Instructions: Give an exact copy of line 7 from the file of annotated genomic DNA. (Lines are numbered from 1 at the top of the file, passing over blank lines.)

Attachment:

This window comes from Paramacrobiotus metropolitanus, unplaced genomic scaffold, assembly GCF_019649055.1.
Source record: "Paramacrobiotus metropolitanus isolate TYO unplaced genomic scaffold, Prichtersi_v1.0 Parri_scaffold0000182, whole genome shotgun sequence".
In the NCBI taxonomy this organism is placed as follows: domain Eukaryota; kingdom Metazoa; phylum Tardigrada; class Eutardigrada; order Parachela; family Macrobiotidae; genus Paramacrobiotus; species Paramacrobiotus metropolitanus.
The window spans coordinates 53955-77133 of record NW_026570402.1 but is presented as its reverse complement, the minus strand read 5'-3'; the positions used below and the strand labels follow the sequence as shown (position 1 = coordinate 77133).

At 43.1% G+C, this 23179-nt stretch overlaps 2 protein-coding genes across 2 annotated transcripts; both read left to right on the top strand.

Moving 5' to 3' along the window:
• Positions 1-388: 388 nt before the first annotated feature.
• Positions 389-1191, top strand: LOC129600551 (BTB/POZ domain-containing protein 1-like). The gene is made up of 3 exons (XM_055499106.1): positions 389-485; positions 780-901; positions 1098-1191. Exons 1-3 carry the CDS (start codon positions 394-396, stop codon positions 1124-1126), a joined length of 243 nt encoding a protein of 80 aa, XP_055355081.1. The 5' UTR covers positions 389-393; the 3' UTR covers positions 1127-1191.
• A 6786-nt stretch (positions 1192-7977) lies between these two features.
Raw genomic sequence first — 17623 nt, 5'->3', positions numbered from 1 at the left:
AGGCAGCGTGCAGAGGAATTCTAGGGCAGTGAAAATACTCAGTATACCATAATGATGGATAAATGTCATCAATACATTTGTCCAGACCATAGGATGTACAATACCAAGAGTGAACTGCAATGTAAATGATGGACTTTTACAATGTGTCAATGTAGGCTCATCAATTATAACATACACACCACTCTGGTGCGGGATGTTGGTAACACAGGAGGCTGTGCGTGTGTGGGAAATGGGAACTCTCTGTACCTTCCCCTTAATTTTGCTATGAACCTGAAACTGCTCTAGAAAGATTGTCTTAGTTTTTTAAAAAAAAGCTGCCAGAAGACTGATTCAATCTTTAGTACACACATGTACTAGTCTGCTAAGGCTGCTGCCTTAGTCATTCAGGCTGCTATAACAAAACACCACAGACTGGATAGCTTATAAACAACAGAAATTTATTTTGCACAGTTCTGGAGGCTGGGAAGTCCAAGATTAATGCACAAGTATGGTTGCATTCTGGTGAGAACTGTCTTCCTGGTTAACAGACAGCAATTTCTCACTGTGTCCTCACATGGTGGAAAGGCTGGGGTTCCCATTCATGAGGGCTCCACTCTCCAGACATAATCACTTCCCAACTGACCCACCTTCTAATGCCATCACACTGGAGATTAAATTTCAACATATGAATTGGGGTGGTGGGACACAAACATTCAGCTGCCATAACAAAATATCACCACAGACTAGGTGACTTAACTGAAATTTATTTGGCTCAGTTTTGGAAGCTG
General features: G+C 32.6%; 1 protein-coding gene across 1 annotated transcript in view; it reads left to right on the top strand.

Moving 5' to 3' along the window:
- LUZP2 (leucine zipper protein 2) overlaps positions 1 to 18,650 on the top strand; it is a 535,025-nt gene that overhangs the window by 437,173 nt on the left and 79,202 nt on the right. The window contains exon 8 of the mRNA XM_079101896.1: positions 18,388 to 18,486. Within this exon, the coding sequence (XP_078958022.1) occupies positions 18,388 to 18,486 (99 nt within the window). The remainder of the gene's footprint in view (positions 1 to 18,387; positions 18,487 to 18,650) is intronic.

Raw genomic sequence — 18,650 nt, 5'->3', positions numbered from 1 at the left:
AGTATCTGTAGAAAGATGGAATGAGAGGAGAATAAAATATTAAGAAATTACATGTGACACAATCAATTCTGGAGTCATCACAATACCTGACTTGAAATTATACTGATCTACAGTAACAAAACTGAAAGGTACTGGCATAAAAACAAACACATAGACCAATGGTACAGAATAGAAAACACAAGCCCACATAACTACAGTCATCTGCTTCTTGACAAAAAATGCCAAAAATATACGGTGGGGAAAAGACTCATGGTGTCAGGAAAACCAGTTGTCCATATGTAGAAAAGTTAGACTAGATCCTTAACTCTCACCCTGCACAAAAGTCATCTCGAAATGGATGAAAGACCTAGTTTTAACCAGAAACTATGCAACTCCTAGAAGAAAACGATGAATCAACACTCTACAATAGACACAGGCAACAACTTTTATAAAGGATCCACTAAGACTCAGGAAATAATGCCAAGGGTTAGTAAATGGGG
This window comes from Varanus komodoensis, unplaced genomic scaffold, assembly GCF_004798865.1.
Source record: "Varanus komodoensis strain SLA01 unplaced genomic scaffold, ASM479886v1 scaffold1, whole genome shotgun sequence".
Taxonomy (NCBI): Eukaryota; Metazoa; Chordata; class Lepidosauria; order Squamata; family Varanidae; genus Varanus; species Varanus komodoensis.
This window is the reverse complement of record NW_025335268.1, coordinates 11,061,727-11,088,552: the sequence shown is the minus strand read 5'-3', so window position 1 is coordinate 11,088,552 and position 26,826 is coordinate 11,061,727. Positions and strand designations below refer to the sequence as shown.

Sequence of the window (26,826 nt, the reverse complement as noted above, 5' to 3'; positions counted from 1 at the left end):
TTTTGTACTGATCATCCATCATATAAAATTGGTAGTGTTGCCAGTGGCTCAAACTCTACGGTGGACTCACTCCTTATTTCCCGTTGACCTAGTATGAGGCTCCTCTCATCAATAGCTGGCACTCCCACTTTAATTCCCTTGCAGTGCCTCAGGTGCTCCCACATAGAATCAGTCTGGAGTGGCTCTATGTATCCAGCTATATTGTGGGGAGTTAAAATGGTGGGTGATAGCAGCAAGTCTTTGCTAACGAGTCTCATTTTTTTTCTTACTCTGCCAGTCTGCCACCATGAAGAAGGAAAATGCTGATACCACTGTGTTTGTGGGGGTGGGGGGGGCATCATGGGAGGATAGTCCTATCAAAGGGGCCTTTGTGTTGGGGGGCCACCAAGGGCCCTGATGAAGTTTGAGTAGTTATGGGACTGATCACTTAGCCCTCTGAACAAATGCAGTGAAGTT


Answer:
• Positions 1-388: 388 nt before the first annotated feature.